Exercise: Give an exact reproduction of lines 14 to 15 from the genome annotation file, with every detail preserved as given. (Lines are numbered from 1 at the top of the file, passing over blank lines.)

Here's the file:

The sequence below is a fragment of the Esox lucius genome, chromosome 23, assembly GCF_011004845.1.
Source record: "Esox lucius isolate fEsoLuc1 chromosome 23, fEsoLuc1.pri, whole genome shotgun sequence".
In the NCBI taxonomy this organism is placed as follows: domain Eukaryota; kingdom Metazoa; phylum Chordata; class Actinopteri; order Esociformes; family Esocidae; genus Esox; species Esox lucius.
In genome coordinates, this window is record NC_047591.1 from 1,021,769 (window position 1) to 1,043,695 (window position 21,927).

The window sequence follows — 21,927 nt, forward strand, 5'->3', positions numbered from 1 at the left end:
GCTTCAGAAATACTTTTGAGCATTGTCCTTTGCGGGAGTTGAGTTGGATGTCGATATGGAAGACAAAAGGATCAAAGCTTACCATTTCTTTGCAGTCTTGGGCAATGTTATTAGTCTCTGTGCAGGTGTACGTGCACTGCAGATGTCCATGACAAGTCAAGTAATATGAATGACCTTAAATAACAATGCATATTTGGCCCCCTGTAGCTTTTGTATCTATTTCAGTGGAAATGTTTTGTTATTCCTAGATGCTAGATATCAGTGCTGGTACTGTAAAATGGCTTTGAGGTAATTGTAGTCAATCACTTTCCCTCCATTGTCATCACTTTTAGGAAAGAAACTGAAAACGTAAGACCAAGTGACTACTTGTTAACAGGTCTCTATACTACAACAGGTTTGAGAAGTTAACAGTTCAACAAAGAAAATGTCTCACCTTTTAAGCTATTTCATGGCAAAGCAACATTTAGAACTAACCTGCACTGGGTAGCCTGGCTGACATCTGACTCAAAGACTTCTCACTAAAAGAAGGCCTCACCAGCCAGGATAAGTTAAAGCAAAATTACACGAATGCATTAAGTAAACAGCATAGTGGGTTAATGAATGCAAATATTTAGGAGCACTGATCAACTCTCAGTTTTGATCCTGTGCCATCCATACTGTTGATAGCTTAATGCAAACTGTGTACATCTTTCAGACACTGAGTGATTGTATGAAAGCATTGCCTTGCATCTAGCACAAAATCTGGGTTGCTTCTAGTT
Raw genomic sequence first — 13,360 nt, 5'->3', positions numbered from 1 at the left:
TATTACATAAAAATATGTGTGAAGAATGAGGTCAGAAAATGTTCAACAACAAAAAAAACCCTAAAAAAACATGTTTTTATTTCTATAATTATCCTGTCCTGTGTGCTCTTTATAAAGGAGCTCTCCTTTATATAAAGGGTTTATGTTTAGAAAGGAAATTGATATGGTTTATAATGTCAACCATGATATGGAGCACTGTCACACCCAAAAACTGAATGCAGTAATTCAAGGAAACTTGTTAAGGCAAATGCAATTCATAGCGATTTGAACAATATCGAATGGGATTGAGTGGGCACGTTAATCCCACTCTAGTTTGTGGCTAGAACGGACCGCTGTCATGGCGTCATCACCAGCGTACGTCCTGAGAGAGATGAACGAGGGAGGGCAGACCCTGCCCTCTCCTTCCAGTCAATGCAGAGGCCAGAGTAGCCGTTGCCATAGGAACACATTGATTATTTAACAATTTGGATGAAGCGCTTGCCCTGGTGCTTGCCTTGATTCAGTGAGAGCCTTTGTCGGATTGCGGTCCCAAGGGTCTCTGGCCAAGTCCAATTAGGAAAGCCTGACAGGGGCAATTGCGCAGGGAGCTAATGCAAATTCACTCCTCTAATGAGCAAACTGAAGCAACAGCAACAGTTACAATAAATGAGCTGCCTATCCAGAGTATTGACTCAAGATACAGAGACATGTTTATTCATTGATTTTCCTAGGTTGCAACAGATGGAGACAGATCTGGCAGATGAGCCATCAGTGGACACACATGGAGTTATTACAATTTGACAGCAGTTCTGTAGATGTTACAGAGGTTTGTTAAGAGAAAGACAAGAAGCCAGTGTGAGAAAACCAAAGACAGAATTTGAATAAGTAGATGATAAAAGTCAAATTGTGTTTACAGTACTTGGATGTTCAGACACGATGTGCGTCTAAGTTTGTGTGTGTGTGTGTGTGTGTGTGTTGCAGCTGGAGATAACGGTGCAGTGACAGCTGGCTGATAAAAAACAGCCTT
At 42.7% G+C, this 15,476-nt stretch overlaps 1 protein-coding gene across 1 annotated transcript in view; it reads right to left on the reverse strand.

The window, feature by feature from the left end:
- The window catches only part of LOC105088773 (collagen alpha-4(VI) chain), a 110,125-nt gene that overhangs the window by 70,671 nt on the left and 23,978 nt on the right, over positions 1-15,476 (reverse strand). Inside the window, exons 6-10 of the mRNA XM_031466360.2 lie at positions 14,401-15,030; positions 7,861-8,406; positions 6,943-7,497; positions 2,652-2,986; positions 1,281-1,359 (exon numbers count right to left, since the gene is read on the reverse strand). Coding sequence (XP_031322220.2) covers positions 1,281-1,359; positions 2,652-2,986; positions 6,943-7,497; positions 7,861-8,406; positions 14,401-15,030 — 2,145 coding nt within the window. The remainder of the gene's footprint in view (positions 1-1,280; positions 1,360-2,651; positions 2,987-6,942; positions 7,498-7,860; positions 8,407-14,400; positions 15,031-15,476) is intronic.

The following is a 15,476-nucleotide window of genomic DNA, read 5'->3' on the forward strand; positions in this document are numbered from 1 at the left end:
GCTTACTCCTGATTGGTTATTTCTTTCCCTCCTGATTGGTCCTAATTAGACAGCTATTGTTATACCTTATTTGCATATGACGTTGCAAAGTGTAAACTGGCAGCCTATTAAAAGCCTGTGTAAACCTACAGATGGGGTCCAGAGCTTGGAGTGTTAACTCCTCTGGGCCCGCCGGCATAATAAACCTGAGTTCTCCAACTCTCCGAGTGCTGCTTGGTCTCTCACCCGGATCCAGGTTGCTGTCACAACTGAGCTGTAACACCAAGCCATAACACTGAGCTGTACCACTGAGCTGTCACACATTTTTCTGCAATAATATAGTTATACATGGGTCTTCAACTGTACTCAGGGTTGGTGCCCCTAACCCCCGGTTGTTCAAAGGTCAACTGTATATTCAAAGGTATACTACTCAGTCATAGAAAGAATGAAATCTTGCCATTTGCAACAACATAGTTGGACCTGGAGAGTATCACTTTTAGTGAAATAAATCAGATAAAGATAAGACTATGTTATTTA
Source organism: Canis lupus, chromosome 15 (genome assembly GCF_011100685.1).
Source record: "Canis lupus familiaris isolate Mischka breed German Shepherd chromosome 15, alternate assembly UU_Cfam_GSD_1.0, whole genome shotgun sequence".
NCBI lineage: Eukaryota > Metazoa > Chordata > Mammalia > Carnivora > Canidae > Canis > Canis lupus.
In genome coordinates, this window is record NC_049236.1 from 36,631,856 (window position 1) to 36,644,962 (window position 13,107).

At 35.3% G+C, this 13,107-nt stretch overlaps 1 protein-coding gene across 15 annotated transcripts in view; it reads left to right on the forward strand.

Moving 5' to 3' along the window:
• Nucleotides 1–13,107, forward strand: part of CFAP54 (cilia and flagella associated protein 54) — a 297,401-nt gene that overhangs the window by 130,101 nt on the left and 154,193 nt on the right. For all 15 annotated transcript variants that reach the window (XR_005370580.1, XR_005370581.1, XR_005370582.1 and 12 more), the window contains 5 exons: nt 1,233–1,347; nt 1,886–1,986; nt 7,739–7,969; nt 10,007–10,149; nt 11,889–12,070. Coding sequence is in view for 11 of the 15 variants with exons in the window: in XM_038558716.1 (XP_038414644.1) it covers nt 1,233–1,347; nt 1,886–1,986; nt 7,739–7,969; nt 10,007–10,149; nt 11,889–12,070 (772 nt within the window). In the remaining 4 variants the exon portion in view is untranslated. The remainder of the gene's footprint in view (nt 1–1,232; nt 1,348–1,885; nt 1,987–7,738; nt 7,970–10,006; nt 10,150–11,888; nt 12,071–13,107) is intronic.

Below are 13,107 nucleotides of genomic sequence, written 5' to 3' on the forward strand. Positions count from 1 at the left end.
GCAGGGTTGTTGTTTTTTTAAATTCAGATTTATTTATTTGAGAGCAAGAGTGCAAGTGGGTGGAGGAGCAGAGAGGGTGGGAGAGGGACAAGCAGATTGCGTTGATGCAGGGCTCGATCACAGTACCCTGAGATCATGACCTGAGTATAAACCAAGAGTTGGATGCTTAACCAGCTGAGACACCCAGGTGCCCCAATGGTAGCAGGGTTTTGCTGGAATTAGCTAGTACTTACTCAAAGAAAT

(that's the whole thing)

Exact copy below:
Source organism: Canis lupus, chromosome 15 (genome assembly GCF_011100685.1).
Source record: "Canis lupus familiaris isolate Mischka breed German Shepherd chromosome 15, alternate assembly UU_Cfam_GSD_1.0, whole genome shotgun sequence".